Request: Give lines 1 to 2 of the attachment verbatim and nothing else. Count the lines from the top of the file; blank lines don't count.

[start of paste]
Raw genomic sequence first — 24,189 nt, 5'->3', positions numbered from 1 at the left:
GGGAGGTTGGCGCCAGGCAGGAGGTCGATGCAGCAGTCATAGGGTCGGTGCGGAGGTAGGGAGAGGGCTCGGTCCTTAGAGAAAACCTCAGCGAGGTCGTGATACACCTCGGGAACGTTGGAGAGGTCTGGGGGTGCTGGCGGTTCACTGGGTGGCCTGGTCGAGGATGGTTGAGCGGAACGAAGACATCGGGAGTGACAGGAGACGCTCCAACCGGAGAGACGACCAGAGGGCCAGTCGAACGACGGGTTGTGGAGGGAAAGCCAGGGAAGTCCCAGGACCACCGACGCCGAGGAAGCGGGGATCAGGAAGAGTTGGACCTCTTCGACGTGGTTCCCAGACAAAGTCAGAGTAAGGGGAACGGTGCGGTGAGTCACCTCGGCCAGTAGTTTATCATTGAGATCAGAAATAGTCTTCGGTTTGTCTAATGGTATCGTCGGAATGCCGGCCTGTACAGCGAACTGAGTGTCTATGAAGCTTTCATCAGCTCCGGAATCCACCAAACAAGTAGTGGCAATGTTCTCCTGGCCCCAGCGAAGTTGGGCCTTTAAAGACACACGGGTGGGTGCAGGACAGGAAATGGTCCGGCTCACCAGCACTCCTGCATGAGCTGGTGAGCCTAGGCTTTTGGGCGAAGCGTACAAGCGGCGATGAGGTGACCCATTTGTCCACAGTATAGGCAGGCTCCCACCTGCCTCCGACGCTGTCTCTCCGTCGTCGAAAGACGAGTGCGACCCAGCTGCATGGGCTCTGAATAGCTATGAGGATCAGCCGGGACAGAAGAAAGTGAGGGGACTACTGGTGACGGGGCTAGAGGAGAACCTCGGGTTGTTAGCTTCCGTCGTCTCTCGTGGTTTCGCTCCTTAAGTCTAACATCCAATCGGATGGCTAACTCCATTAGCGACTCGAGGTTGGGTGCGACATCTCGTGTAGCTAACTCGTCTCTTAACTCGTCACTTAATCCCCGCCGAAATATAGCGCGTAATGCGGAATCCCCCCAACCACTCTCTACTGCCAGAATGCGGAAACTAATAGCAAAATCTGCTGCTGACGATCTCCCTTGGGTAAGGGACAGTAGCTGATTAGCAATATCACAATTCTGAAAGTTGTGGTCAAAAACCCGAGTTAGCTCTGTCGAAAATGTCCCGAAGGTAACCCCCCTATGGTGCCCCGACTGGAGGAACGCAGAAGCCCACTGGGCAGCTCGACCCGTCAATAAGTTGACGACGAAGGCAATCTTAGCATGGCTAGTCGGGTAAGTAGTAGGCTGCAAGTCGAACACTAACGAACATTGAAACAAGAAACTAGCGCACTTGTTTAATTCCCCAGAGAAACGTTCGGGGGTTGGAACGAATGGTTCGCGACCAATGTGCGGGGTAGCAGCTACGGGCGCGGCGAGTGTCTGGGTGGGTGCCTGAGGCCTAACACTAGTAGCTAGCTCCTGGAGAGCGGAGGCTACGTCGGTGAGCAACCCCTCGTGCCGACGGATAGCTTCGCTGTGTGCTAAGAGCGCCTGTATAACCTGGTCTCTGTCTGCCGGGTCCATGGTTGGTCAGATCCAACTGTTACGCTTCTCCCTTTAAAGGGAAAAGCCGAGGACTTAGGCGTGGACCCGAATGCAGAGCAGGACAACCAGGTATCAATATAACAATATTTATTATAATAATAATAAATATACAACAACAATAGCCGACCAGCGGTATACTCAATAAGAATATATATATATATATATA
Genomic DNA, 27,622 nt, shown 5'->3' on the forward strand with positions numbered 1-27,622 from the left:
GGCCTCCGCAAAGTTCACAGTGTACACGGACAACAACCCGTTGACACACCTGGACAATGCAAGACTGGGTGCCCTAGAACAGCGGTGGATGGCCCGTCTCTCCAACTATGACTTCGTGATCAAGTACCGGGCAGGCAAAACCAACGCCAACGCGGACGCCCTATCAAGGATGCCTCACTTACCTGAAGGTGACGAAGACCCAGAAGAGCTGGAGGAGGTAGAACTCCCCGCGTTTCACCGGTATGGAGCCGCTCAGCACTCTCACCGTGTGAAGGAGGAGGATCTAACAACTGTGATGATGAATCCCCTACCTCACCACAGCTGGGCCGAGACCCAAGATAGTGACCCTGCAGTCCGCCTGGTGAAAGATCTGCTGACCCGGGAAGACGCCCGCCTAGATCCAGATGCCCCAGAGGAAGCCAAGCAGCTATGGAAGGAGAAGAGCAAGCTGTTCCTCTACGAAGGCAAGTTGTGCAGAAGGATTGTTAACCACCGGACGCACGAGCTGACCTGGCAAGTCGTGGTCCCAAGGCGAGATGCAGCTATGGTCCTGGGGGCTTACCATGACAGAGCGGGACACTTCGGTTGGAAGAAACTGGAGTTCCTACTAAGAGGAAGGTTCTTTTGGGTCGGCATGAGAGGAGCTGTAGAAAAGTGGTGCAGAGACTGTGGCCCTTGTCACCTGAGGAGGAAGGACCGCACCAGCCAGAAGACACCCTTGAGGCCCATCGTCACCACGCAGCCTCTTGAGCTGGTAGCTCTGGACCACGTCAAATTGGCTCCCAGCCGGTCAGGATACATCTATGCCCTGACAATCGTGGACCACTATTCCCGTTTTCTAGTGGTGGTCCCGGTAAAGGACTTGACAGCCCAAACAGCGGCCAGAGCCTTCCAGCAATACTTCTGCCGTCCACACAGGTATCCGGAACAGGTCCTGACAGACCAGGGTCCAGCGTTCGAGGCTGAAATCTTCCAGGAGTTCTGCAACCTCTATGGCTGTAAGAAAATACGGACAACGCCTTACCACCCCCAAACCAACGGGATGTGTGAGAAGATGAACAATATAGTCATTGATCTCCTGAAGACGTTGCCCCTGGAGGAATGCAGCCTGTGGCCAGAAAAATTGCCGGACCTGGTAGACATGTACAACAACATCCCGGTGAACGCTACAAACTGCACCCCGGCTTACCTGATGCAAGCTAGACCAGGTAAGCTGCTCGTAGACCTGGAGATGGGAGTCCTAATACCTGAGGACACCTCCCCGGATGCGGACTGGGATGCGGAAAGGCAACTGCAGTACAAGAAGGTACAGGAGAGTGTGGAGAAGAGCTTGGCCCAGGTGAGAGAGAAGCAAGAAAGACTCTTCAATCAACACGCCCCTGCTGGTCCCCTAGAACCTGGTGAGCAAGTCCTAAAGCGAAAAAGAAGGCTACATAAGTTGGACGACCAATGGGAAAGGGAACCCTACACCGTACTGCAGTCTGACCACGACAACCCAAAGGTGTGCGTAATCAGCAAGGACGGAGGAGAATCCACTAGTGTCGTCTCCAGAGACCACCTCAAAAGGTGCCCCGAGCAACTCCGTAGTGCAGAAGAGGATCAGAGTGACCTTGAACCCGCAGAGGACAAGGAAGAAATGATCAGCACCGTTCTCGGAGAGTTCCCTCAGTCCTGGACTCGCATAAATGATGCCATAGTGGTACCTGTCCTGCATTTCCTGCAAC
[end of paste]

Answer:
Raw genomic sequence first — 24,189 nt, 5'->3', positions numbered from 1 at the left:
GGGAGGTTGGCGCCAGGCAGGAGGTCGATGCAGCAGTCATAGGGTCGGTGCGGAGGTAGGGAGAGGGCTCGGTCCTTAGAGAAAACCTCAGCGAGGTCGTGATACACCTCGGGAACGTTGGAGAGGTCTGGGGGTGCTGGCGGTTCACTGGGTGGCCTGGTCGAGGATGGTTGAGCGGAACGAAGACATCGGGAGTGACAGGAGACGCTCCAACCGGAGAGACGACCAGAGGGCCAGTCGAACGACGGGTTGTGGAGGGAAAGCCAGGGAAGTCCCAGGACCACCGACGCCGAGGAAGCGGGGATCAGGAAGAGTTGGACCTCTTCGACGTGGTTCCCAGACAAAGTCAGAGTAAGGGGAACGGTGCGGTGAGTCACCTCGGCCAGTAGTTTATCATTGAGATCAGAAATAGTCTTCGGTTTGTCTAATGGTATCGTCGGAATGCCGGCCTGTACAGCGAACTGAGTGTCTATGAAGCTTTCATCAGCTCCGGAATCCACCAAACAAGTAGTGGCAATGTTCTCCTGGCCCCAGCGAAGTTGGGCCTTTAAAGACACACGGGTGGGTGCAGGACAGGAAATGGTCCGGCTCACCAGCACTCCTGCATGAGCTGGTGAGCCTAGGCTTTTGGGCGAAGCGTACAAGCGGCGATGAGGTGACCCATTTGTCCACAGTATAGGCAGGCTCCCACCTGCCTCCGACGCTGTCTCTCCGTCGTCGAAAGACGAGTGCGACCCAGCTGCATGGGCTCTGAATAGCTATGAGGATCAGCCGGGACAGAAGAAAGTGAGGGGACTACTGGTGACGGGGCTAGAGGAGAACCTCGGGTTGTTAGCTTCCGTCGTCTCTCGTGGTTTCGCTCCTTAAGTCTAACATCCAATCGGATGGCTAACTCCATTAGCGACTCGAGGTTGGGTGCGACATCTCGTGTAGCTAACTCGTCTCTTAACTCGTCACTTAATCCCCGCCGAAATATAGCGCGTAATGCGGAATCCCCCCAACCACTCTCTACTGCCAGAATGCGGAAACTAATAGCAAAATCTGCTGCTGACGATCTCCCTTGGGTAAGGGACAGTAGCTGATTAGCAATATCACAATTCTGAAAGTTGTGGTCAAAAACCCGAGTTAGCTCTGTCGAAAATGTCCCGAAGGTAACCCCCCTATGGTGCCCCGACTGGAGGAACGCAGAAGCCCACTGGGCAGCTCGACCCGTCAATAAGTTGACGACGAAGGCAATCTTAGCATGGCTAGTCGGGTAAGTAGTAGGCTGCAAGTCGAACACTAACGAACATTGAAACAAGAAACTAGCGCACTTGTTTAATTCCCCAGAGAAACGTTCGGGGGTTGGAACGAATGGTTCGCGACCAATGTGCGGGGTAGCAGCTACGGGCGCGGCGAGTGTCTGGGTGGGTGCCTGAGGCCTAACACTAGTAGCTAGCTCCTGGAGAGCGGAGGCTACGTCGGTGAGCAACCCCTCGTGCCGACGGATAGCTTCGCTGTGTGCTAAGAGCGCCTGTATAACCTGGTCTCTGTCTGCCGGGTCCATGGTTGGTCAGATCCAACTGTTACGCTTCTCCCTTTAAAGGGAAAAGCCGAGGACTTAGGCGTGGACCCGAATGCAGAGCAGGACAACCAGGTATCAATATAACAATATTTATTATAATAATAATAAATATACAACAACAATAGCCGACCAGCGGTATACTCAATAAGAATATATATATATATATATA